The standard error of the fixed effects are larger in the GEE model than in the GLMM, but when the variation associated with the random effects are accounted for, the uncertainty (95% CI) around the estimates is greater in the GLMM. This is especially evident when the estimated values are large since the random effects are exponential on the original scale. This can be seen in the below plots

Although this plot does the job, it isn’t an efficient use of space, nor is it easy to compare exactly where the different lines fall. It would be nice to plot everything on one set of axes. The only trouble is that all the lines could be difficult to see just using solid and dashed/dotted lines. To help with this, I combine the plots but added color and shading using the polygon function. The code and plot are below

plot(newdat.soil.spring$SoilT, exp(newdat.soil.spring$count.gee),

xlab = “Soil temperature (C)”,

ylab = ‘Predicted salamander observations’,

type = ‘l’,

ylim = c(0, 25))

polygon(c(newdat.soil.spring$SoilT, rev(newdat.soil.spring$SoilT)), c(exp(newdat.soil.spring$thi.gee), rev(exp(newdat.soil.spring$tlo.gee))),

col = ‘grey’,

border = NA)

lines(newdat.soil.spring$SoilT, exp(newdat.soil.spring$thi.gee),

type = ‘l’,

lty = 2)

lines(newdat.soil.spring$SoilT, exp(newdat.soil.spring$tlo.gee),

type = ‘l’,

lty = 2)

lines(newdat.soil.spring$SoilT, exp(newdat.soil.spring$count.gee),

type = ‘l’,

lty = 1,

col = 2)

lines(newdat.soil.spring$SoilT, exp(newdat.soil.spring$count),

col = 1)

lines(newdat.soil.spring$SoilT, exp(newdat.soil.spring$thi),

type = ‘l’,

lty = 2)

lines(newdat.soil.spring$SoilT, exp(newdat.soil.spring$tlo),

type = ‘l’,

lty = 2)

Now you can directly compare the results of the GLMM and GEE models. The predicted values (population-averaged) for the GEE is represented by the red line, while the average (random effects = 0, just fixed effects) from the GLMM are represented by the solid black line. The dashed lines represent the 95% confidence intervals for the GLMM and the shaded area is the 95% confidence envelope for the GEE model. As you can see, the GEE has much higher confidence in it’s prediction of soil temperature effects on salamander surface activity than the GLMM model. This would not be apparent without visualizing the predictions with confidence intervals because the standard errors of the fixed effects were lower in the GLMM than in the GEE. This is because the SEs in the GEE include the site-level (random effect) variation while the GLMM SEs of the covariates do not include this variation and are interpreted as the effect of a change of 1 X on Y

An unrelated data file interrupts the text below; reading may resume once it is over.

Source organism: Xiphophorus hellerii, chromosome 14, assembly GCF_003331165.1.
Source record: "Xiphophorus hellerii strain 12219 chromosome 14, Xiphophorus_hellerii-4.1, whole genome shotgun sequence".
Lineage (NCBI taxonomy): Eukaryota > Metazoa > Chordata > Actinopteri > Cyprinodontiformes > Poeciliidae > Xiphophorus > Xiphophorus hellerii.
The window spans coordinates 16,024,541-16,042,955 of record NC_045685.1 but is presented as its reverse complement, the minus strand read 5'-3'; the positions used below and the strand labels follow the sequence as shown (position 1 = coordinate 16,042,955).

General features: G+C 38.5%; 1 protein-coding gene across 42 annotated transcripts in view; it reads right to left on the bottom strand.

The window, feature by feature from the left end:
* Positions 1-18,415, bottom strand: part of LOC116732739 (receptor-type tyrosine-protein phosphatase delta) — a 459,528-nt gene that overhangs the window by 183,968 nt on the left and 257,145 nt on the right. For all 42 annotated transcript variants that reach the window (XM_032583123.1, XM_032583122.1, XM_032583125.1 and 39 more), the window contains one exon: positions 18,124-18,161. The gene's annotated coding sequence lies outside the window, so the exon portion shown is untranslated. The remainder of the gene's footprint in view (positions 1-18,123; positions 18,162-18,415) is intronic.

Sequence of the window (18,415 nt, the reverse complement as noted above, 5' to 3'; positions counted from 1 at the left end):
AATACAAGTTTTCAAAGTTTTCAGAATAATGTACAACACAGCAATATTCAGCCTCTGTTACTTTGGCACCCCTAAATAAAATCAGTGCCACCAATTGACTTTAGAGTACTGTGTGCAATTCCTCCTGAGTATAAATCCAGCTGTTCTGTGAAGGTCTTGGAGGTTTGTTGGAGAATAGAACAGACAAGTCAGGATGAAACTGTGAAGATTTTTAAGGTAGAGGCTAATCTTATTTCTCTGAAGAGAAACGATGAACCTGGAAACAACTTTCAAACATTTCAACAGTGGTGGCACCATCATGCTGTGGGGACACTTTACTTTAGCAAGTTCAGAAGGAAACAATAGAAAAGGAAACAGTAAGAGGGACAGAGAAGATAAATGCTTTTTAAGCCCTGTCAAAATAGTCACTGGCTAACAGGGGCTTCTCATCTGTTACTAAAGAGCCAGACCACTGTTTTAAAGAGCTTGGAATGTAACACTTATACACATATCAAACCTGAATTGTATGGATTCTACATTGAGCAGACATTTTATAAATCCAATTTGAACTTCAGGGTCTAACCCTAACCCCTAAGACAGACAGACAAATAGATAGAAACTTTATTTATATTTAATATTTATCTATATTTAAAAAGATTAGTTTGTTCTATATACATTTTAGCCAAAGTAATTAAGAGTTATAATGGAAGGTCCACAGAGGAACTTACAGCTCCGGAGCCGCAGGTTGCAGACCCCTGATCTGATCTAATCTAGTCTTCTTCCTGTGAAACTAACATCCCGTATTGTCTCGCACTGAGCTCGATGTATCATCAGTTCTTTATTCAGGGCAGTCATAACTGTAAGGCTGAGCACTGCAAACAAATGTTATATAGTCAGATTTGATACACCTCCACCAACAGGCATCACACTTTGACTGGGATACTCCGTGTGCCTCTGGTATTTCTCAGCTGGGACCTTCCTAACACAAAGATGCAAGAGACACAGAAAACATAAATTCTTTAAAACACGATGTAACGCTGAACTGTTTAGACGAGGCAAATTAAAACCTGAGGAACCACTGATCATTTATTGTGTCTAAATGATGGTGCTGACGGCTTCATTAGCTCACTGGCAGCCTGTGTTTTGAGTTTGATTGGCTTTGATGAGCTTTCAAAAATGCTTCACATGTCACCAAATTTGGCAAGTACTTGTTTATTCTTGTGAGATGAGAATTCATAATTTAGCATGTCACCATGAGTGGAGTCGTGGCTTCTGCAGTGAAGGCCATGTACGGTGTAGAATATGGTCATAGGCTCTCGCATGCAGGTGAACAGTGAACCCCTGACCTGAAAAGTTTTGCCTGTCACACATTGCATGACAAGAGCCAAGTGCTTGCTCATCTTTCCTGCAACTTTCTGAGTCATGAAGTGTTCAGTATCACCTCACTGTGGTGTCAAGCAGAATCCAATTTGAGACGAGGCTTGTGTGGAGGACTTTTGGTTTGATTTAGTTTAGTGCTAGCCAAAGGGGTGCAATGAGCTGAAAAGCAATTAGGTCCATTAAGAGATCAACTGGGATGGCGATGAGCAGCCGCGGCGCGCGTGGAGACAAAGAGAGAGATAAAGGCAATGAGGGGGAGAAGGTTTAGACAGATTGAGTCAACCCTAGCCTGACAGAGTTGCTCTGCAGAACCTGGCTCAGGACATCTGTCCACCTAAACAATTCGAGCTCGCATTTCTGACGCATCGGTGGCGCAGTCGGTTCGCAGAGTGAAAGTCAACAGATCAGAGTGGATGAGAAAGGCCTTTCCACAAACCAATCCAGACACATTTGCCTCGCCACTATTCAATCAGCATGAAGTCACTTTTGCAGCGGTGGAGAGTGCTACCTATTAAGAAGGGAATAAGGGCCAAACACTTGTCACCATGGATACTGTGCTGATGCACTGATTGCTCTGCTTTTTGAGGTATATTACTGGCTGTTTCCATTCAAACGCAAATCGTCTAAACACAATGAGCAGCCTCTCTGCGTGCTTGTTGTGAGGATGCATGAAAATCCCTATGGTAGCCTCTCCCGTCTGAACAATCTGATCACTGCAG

*.*

**at a given****site**To

**leave a comment**for the author, please follow the link and comment on their blog:**Quantitative Ecology**.R-bloggers.com offers

**daily e-mail updates**about R news and tutorials about learning R and many other topics. Click here if you're looking to post or find an R/data-science job.

Want to share your content on R-bloggers? click here if you have a blog, or here if you don't.